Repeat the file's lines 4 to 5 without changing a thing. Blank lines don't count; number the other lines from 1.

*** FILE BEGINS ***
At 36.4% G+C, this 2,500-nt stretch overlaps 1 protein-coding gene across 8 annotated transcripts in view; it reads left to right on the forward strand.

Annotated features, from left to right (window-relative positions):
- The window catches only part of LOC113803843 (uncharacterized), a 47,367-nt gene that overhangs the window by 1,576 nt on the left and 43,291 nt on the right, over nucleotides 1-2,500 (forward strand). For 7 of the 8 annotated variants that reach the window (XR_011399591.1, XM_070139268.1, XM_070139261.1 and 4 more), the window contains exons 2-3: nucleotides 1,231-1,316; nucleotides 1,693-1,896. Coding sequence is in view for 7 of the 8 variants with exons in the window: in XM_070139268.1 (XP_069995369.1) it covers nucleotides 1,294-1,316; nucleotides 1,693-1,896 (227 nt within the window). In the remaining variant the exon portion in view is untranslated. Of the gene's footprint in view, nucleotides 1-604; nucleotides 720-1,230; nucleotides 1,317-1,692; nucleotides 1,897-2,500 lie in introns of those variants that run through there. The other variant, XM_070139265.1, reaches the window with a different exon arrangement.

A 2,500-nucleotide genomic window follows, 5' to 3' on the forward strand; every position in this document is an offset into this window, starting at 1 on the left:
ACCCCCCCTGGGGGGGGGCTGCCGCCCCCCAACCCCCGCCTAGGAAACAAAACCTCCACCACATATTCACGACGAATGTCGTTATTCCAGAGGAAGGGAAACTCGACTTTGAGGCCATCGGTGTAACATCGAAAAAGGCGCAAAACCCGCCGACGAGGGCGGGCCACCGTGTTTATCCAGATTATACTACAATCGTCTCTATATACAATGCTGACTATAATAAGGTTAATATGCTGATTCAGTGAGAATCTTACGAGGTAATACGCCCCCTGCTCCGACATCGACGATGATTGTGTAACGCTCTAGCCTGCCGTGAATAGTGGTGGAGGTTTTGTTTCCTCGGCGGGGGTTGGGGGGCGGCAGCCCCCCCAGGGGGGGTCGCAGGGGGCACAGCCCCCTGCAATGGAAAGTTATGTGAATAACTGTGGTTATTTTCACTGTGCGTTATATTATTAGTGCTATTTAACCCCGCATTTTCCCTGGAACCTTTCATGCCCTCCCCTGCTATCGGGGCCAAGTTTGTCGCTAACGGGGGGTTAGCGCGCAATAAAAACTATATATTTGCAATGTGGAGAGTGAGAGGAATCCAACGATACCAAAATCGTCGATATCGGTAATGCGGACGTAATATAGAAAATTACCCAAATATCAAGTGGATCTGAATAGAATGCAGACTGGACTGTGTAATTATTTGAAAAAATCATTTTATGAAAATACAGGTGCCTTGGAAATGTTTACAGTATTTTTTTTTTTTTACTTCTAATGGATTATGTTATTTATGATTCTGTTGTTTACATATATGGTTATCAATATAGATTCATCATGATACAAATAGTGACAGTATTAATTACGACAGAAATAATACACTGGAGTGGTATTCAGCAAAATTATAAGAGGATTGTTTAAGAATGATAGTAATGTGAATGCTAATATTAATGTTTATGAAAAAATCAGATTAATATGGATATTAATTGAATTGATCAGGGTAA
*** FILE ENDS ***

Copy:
A 2,500-nucleotide genomic window follows, 5' to 3' on the forward strand; every position in this document is an offset into this window, starting at 1 on the left:
ACCCCCCCTGGGGGGGGGCTGCCGCCCCCCAACCCCCGCCTAGGAAACAAAACCTCCACCACATATTCACGACGAATGTCGTTATTCCAGAGGAAGGGAAACTCGACTTTGAGGCCATCGGTGTAACATCGAAAAAGGCGCAAAACCCGCCGACGAGGGCGGGCCACCGTGTTTATCCAGATTATACTACAATCGTCTCTATATACAATGCTGACTATAATAAGGTTAATATGCTGATTCAGTGAGAATCTTACGAGGTAATACGCCCCCTGCTCCGACATCGACGATGATTGTGTAACGCTCTAGCCTGCCGTGAATAGTGGTGGAGGTTTTGTTTCCTCGGCGGGGGTTGGGGGGCGGCAGCCCCCCCAGGGGGGGTCGCAGGGGGCACAGCCCCCTGCAATGGAAAGTTATGTGAATAACTGTGGTTATTTTCACTGTGCGTTATATTATTAGTGCTATTTAACCCCGCATTTTCCCTGGAACCTTTCATGCCCTCCCCTGCTATCGGGGCCAAGTTTGTCGCTAACGGGGGGTTAGCGCGCAATAAAAACTATATATTTGCAATGTGGAGAGTGAGAGGAATCCAACGATACCAAAATCGTCGATATCGGTAATGCGGACGTAATATAGAAAATTACCCAAATATCAAGTGGATCTGAATAGAATGCAGACTGGACTGTGTAATTATTTGAAAAAATCATTTTATGAAAATACAGGTGCCTTGGAAATGTTTACAGTATTTTTTTTTTTTTACTTCTAATGGATTATGTTATTTATGATTCTGTTGTTTACATATATGGTTATCAATATAGATTCATCATGATACAAATAGTGACAGTATTAATTACGACAGAAATAATACACTGGAGTGGTATTCAGCAAAATTATAAGAGGATTGTTTAAGAATGATAGTAATGTGAATGCTAATATTAATGTTTATGAAAAAATCAGATTAATATGGATATTAATTGAATTGATCAGGGTAA